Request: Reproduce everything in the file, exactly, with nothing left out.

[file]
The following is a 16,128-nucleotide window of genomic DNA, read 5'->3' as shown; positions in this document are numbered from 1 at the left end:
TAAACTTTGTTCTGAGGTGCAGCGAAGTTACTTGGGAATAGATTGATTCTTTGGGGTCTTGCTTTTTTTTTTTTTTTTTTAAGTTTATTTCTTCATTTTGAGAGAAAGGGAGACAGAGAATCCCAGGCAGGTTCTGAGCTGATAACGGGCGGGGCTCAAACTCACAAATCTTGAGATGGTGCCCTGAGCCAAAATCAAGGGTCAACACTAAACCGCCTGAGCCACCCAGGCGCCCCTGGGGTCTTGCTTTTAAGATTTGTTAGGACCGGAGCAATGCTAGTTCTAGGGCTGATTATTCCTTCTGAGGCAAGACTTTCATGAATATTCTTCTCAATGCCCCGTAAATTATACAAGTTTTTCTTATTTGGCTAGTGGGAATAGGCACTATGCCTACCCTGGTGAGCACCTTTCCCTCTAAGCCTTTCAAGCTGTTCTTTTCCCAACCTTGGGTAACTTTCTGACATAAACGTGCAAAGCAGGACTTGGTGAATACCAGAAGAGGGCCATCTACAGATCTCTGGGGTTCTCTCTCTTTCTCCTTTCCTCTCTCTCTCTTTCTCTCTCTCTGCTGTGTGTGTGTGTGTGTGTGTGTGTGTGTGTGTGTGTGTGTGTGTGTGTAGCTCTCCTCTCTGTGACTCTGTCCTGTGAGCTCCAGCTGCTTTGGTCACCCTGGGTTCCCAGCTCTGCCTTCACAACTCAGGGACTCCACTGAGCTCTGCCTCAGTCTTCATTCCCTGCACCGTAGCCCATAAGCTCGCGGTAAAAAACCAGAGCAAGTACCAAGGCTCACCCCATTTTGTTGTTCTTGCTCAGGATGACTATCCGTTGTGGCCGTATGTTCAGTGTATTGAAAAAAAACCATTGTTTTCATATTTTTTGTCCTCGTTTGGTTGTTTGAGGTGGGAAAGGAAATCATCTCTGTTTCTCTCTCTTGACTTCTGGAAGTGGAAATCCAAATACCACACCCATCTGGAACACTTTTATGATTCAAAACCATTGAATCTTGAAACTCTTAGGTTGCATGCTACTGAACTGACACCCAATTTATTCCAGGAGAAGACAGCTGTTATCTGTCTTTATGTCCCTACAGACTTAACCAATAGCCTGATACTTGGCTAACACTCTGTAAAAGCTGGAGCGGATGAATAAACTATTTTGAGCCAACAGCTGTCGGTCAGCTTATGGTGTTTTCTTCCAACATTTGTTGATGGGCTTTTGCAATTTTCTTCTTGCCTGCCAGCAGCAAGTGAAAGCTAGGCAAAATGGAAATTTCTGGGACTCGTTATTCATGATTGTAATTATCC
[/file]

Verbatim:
The following is a 16,128-nucleotide window of genomic DNA, read 5'->3' as shown; positions in this document are numbered from 1 at the left end:
TAAACTTTGTTCTGAGGTGCAGCGAAGTTACTTGGGAATAGATTGATTCTTTGGGGTCTTGCTTTTTTTTTTTTTTTTTTAAGTTTATTTCTTCATTTTGAGAGAAAGGGAGACAGAGAATCCCAGGCAGGTTCTGAGCTGATAACGGGCGGGGCTCAAACTCACAAATCTTGAGATGGTGCCCTGAGCCAAAATCAAGGGTCAACACTAAACCGCCTGAGCCACCCAGGCGCCCCTGGGGTCTTGCTTTTAAGATTTGTTAGGACCGGAGCAATGCTAGTTCTAGGGCTGATTATTCCTTCTGAGGCAAGACTTTCATGAATATTCTTCTCAATGCCCCGTAAATTATACAAGTTTTTCTTATTTGGCTAGTGGGAATAGGCACTATGCCTACCCTGGTGAGCACCTTTCCCTCTAAGCCTTTCAAGCTGTTCTTTTCCCAACCTTGGGTAACTTTCTGACATAAACGTGCAAAGCAGGACTTGGTGAATACCAGAAGAGGGCCATCTACAGATCTCTGGGGTTCTCTCTCTTTCTCCTTTCCTCTCTCTCTCTTTCTCTCTCTCTGCTGTGTGTGTGTGTGTGTGTGTGTGTGTGTGTGTGTGTGTGTGTGTGTGTAGCTCTCCTCTCTGTGACTCTGTCCTGTGAGCTCCAGCTGCTTTGGTCACCCTGGGTTCCCAGCTCTGCCTTCACAACTCAGGGACTCCACTGAGCTCTGCCTCAGTCTTCATTCCCTGCACCGTAGCCCATAAGCTCGCGGTAAAAAACCAGAGCAAGTACCAAGGCTCACCCCATTTTGTTGTTCTTGCTCAGGATGACTATCCGTTGTGGCCGTATGTTCAGTGTATTGAAAAAAAACCATTGTTTTCATATTTTTTGTCCTCGTTTGGTTGTTTGAGGTGGGAAAGGAAATCATCTCTGTTTCTCTCTCTTGACTTCTGGAAGTGGAAATCCAAATACCACACCCATCTGGAACACTTTTATGATTCAAAACCATTGAATCTTGAAACTCTTAGGTTGCATGCTACTGAACTGACACCCAATTTATTCCAGGAGAAGACAGCTGTTATCTGTCTTTATGTCCCTACAGACTTAACCAATAGCCTGATACTTGGCTAACACTCTGTAAAAGCTGGAGCGGATGAATAAACTATTTTGAGCCAACAGCTGTCGGTCAGCTTATGGTGTTTTCTTCCAACATTTGTTGATGGGCTTTTGCAATTTTCTTCTTGCCTGCCAGCAGCAAGTGAAAGCTAGGCAAAATGGAAATTTCTGGGACTCGTTATTCATGATTGTAATTATCC